Mango tree extract could prevent heart injury

A group of doctors from All India Institute of Medical Sciences (AIIMS), New Delhi, has shown the protective effects of mangiferin (a compound present in the bark of all mango trees) on reperfusion injury in diabetic rats. Reperfusion injury happens in heart tissues when blood supply returns after a heart attack. The study was published in the journal Scientific Reports.

Mangiferin, found in the bark, leaves and fruit of mango trees, is known to possess several beneficial properties — antioxidant, antitumour, anticancer, antidiabetic and antibacterial properties.

For the study, the researchers used three groups of rats in which diabetes was induced. While no heart injury was induced in the control group, the second group of rats had a heart injury induced after 28 days but not treated with mangiferin. The third group was given mangiferin for 28 days and then heart injury was induced. All the rats were sacrificed and the heart was surgically removed and studied for various parameters.

All the diabetic rats treated with mangiferin showed improved blood-pumping ability, restored antioxidants, reduced swelling and death of cells. The architecture of the myocardium was maintained despite the injury and the heart muscle fibre remained intact.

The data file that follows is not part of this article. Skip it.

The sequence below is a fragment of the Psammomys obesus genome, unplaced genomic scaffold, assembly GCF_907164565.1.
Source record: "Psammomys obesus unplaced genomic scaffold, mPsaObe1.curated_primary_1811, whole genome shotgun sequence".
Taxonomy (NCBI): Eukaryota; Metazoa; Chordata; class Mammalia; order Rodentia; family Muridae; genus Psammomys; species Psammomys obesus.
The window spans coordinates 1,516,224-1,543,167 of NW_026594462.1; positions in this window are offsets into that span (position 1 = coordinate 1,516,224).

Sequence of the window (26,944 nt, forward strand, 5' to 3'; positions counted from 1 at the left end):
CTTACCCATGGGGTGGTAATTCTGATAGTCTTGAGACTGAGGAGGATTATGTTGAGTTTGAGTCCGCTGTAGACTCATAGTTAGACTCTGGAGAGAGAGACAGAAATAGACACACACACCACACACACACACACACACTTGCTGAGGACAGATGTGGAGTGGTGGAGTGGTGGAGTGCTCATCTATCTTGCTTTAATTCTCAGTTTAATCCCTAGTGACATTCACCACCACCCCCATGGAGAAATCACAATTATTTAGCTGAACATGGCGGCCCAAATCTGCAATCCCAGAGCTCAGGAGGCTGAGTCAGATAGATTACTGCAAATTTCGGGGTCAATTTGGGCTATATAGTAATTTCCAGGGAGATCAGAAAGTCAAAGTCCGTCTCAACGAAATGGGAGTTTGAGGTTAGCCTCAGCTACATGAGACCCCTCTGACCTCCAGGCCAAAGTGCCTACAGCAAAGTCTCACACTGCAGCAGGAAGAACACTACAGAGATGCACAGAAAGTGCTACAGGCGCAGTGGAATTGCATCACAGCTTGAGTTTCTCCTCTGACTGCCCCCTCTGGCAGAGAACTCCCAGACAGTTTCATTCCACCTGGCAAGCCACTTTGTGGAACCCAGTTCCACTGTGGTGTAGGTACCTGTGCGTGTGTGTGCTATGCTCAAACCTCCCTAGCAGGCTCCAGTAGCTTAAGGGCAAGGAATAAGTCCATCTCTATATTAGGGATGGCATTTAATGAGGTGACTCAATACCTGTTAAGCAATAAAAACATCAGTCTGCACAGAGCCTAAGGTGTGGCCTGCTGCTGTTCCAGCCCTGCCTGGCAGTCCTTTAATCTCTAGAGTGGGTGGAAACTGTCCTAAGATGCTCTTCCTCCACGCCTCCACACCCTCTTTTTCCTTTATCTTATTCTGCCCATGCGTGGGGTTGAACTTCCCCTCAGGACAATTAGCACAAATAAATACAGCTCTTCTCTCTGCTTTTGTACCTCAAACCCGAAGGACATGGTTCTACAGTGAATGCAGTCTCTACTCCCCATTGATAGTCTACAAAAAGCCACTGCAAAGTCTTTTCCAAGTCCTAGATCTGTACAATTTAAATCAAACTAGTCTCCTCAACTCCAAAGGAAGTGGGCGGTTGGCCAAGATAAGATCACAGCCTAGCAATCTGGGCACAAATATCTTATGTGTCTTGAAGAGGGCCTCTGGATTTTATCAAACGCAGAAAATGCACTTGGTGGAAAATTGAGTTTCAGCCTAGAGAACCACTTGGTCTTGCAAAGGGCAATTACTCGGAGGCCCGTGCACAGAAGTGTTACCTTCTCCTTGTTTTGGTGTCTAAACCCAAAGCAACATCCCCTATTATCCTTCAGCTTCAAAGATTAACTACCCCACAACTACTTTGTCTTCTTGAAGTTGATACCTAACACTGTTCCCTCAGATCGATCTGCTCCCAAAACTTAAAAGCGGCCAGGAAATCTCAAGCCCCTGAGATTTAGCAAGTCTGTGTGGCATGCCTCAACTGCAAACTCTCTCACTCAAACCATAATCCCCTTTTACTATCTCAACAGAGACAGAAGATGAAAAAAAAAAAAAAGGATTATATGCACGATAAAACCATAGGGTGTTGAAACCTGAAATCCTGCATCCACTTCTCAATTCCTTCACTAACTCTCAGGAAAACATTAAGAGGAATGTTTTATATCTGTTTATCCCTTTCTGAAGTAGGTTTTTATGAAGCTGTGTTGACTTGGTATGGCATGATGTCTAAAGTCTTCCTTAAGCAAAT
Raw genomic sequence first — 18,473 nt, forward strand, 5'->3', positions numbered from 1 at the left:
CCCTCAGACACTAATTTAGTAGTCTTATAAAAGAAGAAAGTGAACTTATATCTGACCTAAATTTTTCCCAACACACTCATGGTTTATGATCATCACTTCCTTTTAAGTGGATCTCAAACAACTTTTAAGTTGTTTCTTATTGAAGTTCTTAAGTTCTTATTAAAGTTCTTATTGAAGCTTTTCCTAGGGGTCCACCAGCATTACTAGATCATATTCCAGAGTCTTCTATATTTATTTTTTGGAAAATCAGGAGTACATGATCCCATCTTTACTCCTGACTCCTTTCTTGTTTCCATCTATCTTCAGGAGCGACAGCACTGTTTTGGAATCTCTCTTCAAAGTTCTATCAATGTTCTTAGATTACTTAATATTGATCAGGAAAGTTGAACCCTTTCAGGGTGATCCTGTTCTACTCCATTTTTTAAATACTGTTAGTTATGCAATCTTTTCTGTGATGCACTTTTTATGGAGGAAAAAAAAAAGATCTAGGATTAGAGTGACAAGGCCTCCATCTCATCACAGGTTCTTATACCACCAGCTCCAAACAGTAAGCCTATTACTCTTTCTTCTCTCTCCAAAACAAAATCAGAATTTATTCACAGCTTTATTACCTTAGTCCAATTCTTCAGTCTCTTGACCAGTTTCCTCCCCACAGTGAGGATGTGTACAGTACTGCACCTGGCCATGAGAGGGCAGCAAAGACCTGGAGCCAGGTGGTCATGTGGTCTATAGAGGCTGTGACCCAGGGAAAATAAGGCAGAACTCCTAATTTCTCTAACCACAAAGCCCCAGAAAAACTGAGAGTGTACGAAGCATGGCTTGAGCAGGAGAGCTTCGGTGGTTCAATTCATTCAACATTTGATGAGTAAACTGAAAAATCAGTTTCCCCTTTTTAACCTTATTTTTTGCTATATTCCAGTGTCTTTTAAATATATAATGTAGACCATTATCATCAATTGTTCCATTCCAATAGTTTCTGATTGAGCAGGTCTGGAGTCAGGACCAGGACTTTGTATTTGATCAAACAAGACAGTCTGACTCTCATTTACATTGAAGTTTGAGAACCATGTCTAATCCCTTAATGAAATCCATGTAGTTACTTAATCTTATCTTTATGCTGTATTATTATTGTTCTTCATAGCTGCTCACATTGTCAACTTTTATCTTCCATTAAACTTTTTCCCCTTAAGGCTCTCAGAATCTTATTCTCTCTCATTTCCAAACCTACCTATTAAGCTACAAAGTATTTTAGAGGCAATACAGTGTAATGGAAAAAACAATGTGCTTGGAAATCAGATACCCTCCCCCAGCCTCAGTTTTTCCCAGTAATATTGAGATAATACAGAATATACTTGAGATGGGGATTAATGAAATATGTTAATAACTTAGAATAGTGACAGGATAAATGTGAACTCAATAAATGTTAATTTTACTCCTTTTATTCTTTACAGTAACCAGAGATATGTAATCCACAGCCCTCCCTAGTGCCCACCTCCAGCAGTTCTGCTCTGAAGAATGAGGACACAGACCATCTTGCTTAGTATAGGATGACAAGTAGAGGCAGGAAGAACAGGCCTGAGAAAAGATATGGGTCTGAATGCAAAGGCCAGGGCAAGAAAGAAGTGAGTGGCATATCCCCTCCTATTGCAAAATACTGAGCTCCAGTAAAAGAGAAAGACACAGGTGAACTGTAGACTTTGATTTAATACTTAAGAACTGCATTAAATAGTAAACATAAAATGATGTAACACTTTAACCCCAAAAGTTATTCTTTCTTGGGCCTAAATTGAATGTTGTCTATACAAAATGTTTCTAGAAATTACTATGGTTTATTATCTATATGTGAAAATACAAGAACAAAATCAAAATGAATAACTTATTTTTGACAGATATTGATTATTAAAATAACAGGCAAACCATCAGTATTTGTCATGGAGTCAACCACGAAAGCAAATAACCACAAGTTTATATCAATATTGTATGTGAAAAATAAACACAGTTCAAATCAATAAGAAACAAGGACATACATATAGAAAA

Glucose present in the blood of patients with diabetes leads to the formation of certain proteins (advanced glycation end products or AGE), which causes various complications of diabetes. Mangiferin favourably reduced this protein, thus preventing stress, swelling and cell death after the heart injury. The study on the heart tissue revealed how mangiferin reduced cell death — it increased the expression of proteins which act against cell death and decreased the proteins causing cell death. Mangiferin also decreased the level of inflammatory and stress proteins.

“This is our third module of study. We have already studied effects of mangiferin on isoproterenol and ischemia-reperfusion induced myocardial injury in rats. Now we have found that mangiferin can prevent myocardial injury in diabetic rats,” says Dr. Salma Malik, who is a research associate at the Department of Pharmacology, AIIMS and a co-author of the paper. However, the conclusion of this study needs to be further validated to establish its clinical usefulness in patients of myocardial ischemia with coexisting diabetes.

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